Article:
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Which Case Will Your Family Be In?

January 20, 2019 in Uncategorized | MARTIN WREN, P.C. | LEAVE A COMMENT

Which Case Will Your Family Be In?

Case 1

A husband and wife have been married for 25 years. They have retired to Florida from New York and have approximately $1 million in assets. The assets consist of a home in Florida worth $250,000 (owned in the wife’s revocable trust), two brokerage accounts worth $250,000 each (owned in each spouse’s revocable trust), and a joint checking account worth $250,000.

Unfortunately, the husband has a heart attack and dies. His revocable trust left everything to his wife. The wife consults with her attorney. The attorney informs the wife that all that needs to be done is to re-title the joint checking account into the name of her revocable trust and to contact the brokerage firm and notify them that her husband is deceased and that she is the sole beneficiary. As sole beneficiary, she can re-title the brokerage account into the name of her trust. The attorney charges $1,000 for the consultation and agrees to assist in the re-titling by helping to fill out forms and answer questions.

Three months later everything has been resolved, and the wife went through almost no additional stress during the process.

Case 2

A husband and wife have been married for 25 years. They have retired to Florida from New York and have approximately $1 million in assets. The assets consist of a home in Florida worth $250,000 (owned jointly), two brokerage accounts worth $250,000 each (owned in each spouse’s sole name), and a joint checking account worth $250,000.

Unfortunately, the husband has a heart attack and dies. He had a will that left everything he owned to his wife. His wife hires an attorney to handle the estate. The attorney informs the wife that they will have to open a probate for the assets that her husband owned in his sole name. The attorney’s fee for the probate is $5,000 or 2 percent of the probate estate, which is $250,000. The attorney also informs the wife that there will be various court costs associated with the probate administration, which will total several hundred dollars (significantly less than if her husband had died in most other states). Finally, the attorney informs the wife that she needs to re-title the joint checking account into the name of a revocable trust to avoid a probate when she passes away.

Nine months later the probate court closes the probate. The wife has dealt with over $5,000 worth of unnecessary costs, having $250,000 worth of assets tied up for six additional months, and all the stress that came along with her husband’s death.

Case 3

A husband and wife have been married for 25 years. They have retired to Florida from New York and have approximately $1 million in assets. The assets consist of a home in Florida worth $250,000 (owned jointly), two brokerage accounts worth $250,000 each (owned in each spouse’s sole name), and a joint checking account worth $250,000.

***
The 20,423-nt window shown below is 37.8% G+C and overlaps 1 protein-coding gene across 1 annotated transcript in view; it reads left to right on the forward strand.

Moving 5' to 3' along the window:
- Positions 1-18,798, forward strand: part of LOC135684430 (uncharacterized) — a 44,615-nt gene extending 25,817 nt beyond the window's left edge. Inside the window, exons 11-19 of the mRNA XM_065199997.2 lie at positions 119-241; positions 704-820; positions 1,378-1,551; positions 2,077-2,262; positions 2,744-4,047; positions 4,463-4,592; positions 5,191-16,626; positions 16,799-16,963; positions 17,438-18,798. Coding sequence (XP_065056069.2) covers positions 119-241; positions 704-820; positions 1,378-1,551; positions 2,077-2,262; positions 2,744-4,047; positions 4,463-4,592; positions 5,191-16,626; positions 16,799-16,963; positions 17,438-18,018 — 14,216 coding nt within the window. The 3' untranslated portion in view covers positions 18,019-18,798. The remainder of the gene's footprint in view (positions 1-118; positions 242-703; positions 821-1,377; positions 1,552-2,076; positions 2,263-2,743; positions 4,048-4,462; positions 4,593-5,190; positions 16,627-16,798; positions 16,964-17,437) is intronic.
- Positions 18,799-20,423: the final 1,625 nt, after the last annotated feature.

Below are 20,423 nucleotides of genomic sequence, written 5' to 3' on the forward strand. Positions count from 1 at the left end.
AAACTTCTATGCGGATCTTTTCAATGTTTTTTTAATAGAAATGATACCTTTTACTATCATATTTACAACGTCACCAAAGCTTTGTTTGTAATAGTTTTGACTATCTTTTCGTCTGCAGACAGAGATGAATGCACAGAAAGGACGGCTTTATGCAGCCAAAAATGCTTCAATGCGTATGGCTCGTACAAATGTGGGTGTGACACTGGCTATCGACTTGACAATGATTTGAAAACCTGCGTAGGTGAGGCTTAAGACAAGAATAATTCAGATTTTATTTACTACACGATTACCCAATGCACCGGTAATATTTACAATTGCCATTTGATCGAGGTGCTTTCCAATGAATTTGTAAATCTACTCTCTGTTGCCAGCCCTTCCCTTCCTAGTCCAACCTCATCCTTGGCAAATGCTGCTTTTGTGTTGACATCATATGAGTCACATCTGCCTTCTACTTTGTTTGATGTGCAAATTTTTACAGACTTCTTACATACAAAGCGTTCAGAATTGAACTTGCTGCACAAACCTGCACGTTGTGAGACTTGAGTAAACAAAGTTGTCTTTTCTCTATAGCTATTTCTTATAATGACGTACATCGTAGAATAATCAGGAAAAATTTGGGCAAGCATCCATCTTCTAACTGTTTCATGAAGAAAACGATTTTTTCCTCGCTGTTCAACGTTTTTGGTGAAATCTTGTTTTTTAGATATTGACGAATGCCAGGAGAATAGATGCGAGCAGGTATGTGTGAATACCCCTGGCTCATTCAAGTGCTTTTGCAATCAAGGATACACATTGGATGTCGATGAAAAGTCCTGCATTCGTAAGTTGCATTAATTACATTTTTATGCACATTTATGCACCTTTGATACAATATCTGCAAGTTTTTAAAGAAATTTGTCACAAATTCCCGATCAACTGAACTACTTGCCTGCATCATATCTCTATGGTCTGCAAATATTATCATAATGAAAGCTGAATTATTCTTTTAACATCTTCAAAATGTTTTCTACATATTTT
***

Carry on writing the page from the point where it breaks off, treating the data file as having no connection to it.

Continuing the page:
Unfortunately, the husband and wife die in a car accident. Both had wills that left everything to their only son. The son lives in New York. The son flies down from New York and meets with the attorney. The attorney informs the son that all of his parents’ assets have to be probated. The attorney’s fee for the probate is $20,000 or 2 percent of $1 million. The attorney also informs the son that the court will likely require a $25,000 bond, because he is not a Florida resident. Additionally, the attorney informs the son that various court costs are associated with the probate administration, which will total several hundred dollars (significantly less than if the husband and wife had died in most other states). Finally, the attorney informs the son that he will have to petition the court to sell his parents’ home and that it could take several months to get approval.

Twelve months later the probate court closes the probate. The son has dealt with the loss of both his parents, the sale of a home, and an arduous court proceeding. Revocable trusts would have prevented so many costs and saved much time and emotional strain for the son.

These three case studies show how expensive and time-consuming probate can be. Nonetheless, the cases cannot illustrate the emotional strain a probate proceeding can place on the survivors.

Simultaneous Death

Case 3 shows why joint ownership is not a substitute for a trust. Joint ownership does not avoid the problem of simultaneous death. The reason joint ownership avoids probate when one spouse dies is that someone has survivorship rights. When both spouses die at the same time, there is no survivor. The common disaster, as it is often referred to, is a contingency that most people do not account for. The living trust is the best way to plan for a common disaster.

A common disaster is not the only way that joint ownership can result in probate. Another example is when one spouse dies and the other dies soon after. If the surviving spouse has not re-titled the asset in the name of the trust or designated a beneficiary, a probate will be required. The living trust is the best way to take care of these problems all at once.

If you are interested in learning more, don’t hesitate to call an estate planning lawyer Palatine, IL offers who can help guide you through the process.

 


 

Thank you to our friends and contributors at Bott & Associates, LTD. for their insight into estate planning and various cases you could find your family in.

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